Coordinate among agencies responsible for water, streets, parks, and transit. Coordinating street design projects that include green infrastructure investments provides the opportunity to meet multiple concurrent goals. Transportation projects that require curb line changes in support of pedestrian safety or transit improvements are also opportunities to manage stormwater. Integrating street changes adjacent to publicly controlled land (such as parks or greenways) increases the volume of stormwater that can be managed as part of the project. Inter-agency coordination also increases the ability of street infrastructure investments to provide a triple-bottom-line benefit to the community at large.
Multi-agency projects require aligning not only priorities, but engineering and construction timelines as well. Coordination should be deliberate and regular throughout the process, from planning to design to implementation and maintenance.
Codify responsibilities. Memorandums of Agreement or Understanding are important steps in developing joint programs and building and managing joint projects. On a programmatic basis, MOAs and MOUs indicate executive leadership’s enthusiasm and commitment for collaborative projects, an important signal to project managers. On a project level, memorandums are important for codifying maintenance and operational responsibilities, such as clarifying maintenance tasks and responsibilities between transportation, parks, and water & sewer departments.
Maintenance of infrastructure is a critical component of ensuring the longevity of green infrastructure systems. Evaluate each department’s abilities and constraints to perform different maintenance functions, and clearly establish expectations for level of maintenance.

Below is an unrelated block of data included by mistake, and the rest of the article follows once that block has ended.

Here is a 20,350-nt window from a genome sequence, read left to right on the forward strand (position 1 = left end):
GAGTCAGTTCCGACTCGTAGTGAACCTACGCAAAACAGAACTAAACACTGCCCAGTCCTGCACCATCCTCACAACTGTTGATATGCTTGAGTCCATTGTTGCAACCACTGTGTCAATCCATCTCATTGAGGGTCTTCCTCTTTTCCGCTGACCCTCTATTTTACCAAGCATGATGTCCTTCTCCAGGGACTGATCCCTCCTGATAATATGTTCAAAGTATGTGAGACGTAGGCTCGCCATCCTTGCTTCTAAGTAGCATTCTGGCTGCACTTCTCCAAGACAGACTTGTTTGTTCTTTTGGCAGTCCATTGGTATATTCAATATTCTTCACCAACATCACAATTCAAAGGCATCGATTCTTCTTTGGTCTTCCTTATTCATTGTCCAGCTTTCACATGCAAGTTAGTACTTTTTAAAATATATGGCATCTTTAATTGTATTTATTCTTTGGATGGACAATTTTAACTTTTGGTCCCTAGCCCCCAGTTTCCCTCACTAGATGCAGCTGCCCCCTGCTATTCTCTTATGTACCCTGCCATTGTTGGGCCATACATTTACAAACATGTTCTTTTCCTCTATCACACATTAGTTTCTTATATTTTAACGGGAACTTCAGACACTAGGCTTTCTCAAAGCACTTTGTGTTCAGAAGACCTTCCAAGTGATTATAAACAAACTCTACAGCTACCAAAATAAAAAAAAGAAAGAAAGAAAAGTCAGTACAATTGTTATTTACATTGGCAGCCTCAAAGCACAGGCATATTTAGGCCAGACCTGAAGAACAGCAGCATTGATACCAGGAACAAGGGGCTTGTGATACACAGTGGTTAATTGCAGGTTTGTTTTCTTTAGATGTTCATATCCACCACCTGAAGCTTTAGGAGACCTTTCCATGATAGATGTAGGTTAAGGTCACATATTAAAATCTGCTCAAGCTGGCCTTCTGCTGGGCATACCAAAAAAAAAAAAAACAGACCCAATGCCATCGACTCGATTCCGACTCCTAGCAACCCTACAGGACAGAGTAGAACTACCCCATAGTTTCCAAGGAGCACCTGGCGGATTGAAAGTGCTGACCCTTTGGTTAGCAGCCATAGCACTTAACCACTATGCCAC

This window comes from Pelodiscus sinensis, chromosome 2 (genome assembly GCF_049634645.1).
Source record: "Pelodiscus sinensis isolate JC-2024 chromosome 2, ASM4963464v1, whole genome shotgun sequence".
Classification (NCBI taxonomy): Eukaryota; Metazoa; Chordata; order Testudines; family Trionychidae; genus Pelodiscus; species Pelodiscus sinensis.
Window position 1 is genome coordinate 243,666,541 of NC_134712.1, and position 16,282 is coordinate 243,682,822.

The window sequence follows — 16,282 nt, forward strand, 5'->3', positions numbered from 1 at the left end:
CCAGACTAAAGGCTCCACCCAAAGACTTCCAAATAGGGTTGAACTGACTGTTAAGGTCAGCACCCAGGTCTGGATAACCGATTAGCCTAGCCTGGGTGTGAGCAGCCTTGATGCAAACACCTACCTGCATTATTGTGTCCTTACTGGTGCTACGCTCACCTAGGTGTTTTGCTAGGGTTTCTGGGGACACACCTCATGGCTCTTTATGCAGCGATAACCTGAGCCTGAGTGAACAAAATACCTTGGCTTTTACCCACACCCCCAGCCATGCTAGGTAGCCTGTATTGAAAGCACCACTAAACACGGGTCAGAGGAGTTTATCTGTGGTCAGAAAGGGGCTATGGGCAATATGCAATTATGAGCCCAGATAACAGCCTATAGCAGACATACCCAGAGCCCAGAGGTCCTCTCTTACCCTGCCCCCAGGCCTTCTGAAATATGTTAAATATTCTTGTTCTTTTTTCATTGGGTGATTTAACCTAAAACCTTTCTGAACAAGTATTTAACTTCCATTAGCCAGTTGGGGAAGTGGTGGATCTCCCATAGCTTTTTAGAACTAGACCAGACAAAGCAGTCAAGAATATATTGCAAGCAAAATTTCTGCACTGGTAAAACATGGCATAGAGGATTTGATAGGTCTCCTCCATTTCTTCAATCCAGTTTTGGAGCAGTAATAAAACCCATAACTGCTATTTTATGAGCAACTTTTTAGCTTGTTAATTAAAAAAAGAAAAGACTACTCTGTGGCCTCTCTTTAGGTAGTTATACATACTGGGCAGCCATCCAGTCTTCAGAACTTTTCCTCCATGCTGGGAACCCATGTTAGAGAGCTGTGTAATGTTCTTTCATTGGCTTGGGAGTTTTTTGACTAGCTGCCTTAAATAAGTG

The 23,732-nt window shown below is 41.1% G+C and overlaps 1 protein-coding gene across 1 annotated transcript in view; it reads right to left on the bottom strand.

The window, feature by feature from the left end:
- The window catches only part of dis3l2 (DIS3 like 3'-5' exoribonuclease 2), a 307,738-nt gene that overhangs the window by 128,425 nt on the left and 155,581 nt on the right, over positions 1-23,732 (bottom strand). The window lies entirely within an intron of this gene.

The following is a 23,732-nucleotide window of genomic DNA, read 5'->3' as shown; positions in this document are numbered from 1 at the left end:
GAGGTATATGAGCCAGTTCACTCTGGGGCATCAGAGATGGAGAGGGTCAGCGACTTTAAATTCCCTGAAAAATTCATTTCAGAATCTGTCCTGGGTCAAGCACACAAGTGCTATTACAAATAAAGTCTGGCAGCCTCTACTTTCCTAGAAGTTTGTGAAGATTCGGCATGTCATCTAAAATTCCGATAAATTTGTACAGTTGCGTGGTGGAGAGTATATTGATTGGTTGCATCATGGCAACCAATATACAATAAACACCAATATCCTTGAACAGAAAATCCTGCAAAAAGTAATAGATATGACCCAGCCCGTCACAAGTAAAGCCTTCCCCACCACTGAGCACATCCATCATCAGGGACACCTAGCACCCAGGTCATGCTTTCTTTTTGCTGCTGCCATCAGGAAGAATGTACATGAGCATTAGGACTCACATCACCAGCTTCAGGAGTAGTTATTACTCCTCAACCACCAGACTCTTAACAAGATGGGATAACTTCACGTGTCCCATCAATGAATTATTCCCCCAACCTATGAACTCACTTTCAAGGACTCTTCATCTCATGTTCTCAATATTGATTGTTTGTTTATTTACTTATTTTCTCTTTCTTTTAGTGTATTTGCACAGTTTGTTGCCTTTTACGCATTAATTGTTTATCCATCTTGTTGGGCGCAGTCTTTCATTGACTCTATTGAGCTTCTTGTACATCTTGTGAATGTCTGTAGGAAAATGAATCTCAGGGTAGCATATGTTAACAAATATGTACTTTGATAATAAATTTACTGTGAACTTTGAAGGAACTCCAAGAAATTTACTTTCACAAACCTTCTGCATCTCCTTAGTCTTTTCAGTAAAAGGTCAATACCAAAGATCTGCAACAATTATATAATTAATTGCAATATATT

Partner for funding. Coordinated investments facilitate project funding by tapping into multiple different programmatic sources. Local agency funding for GSI can be used as a match to pursue grant funding from states, MPOs, or federal funding streams.
For example, funding dedicated to Safe Routes to School investments can be coupled with GSI investments to support bioretention in curb bulbouts around schools, shortening crossing distances for students, parents, teachers, and staff. Funding for stormwater street trees can augment economic development investments on commercial corridors. Or funding for a transit line can be leveraged alongside funding for stormwater management, creating opportunities for high-impact green transitways. Such coordinated investments make projects more cost efficient and promote good fiscal stewardship of public dollars.
Often, partner agencies have different limitations on what they can fund, due to legislation or other requirements. Understanding funding restrictions is critical for project financing.